Certain abbreviations may be permitted to reduce the amount of writing involved. When the content of the accumulator is unaltered it is sufficient to leave the entry in the accumulator column blank. When this content consists of the same character repeated eight times one may write the character once and large. When the content of control is increasing steadily by 1 one may leave it blank.

It will be noticed that blocks of consecutive lines may be copied direct from the routine to the check sheets.

As a second example we give the routine SUMPGA. All abbreviations are applied in its check sheets. The routine also has been set out in the standard manner. The first character of the line name is given in a narrow column between the two columns representing the store, and the second character, which is common to all the lines of the column, is given at the side of the column at its head. The manner of entering and leaving the routine has been satisfactorily described in the `official account' given with the routine. The manners chosen are quite appropriate for the reduced machine but not for the full machine. The methods used with the full machine are described on p. [*].

[SUMPGA listing]

V E T / & / & \\
M E T I & E & \\
: / / S & @ & \\
/ C T /...
...M & V E / / \\
& X & / / / / \\
& V & / + T I \\
& ! & / C / S \\

Enter at // leave R/  
$[\tp{/C}]' = [\tp{/C}] +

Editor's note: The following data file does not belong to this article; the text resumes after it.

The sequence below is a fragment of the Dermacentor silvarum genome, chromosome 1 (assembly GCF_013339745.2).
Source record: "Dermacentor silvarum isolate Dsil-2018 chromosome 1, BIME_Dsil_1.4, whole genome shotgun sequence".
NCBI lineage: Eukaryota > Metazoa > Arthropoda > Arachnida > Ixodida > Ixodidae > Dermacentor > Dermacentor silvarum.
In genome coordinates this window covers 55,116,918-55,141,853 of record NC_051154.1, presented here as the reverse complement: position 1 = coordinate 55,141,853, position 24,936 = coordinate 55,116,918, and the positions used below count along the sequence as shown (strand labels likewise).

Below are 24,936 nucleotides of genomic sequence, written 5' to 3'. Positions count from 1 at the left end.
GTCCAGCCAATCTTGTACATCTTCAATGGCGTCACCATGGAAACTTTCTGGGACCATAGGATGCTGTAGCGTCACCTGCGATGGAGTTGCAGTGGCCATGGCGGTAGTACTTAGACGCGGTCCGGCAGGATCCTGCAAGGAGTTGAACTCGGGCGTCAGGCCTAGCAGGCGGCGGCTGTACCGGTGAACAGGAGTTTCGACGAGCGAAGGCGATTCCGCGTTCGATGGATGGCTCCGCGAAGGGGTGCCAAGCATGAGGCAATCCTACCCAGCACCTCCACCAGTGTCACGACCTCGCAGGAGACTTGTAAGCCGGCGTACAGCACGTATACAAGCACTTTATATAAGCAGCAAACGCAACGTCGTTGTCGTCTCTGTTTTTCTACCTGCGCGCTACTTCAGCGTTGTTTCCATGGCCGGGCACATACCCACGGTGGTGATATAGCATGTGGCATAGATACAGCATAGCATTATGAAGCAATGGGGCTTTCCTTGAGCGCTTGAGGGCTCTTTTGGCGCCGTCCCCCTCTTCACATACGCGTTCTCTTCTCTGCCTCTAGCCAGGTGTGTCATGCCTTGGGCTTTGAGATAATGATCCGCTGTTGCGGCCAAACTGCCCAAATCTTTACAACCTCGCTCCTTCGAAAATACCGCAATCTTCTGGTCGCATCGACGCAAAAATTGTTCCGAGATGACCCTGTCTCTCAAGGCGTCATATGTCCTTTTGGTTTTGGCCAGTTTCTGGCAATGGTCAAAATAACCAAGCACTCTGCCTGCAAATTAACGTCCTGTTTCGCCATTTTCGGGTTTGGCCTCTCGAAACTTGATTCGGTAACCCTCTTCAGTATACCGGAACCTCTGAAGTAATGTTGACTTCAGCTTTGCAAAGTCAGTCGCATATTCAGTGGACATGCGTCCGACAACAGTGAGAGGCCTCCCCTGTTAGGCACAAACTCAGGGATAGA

\Sigma_{r=0}^{31}[\tp{/+}+2r] (mod 2^{40}) $  
Method. Note. When about to obey VET/  
with $2n$ in M/ we have  
$[\tp{/C}]' = [\tp{/C}] +
(mod 2^{40})$  
It is assumed that $[\tp{DS}]=\tp{!!!!!!!!}$  
$[$Further note on operation: note that ://S at  
/@ stores a long line, and therefore writes  
instructions into both short lines :/ and S/$]$  

[SUMPGA check sheet]

                                  / ¼   E   /  
                                  @ ¼   @   /  
                                  V D      /   T  
                                  / C      /  
/ /   V E T /    /¼TI/C/S  
      M E T I    VDTI/C/S  
      : / / S                     : /   VDTI/C/S  
      / C T /       /  
: /   V D T I       /   T  
S /   / C / S                     / C      /   T  
      M E T /    VE  /  
      G E T N    ME  /  
      M E / S                     M E   ME  /  
      D S / H  
/ /   V E T /    /¼TI/C/S  
      M E T I    MDTI/C/S  
      : / / S                     : /   MDTI/C/S  
      / C T /       /   T  
: /   M D T I       /   O  
S /   / C / S                     / C      /   O  
      M E T /    ME  /  
      G E T N    GE  /  
      M E / S                     M E   GE  /  
      D S / H  
/ /  
      M E / S                     M E   £  
      D S / H  
R /  


[In the original, given before the listing and check sheet of SUMPGA; I presume this was an error on the part of the typist.] Provide a routine, with check sheets and official account, for the purpose of putting a number into `standard form', by multiplying it by a power of 2. A number $X$ is in standard form if $2^{39} \le X < 2^{40}$.

next up previous
Next: The multiplier and the Up: Alan Turing's Manual for Previous: Description of the Reduced
Robert S. Thau 2000-02-13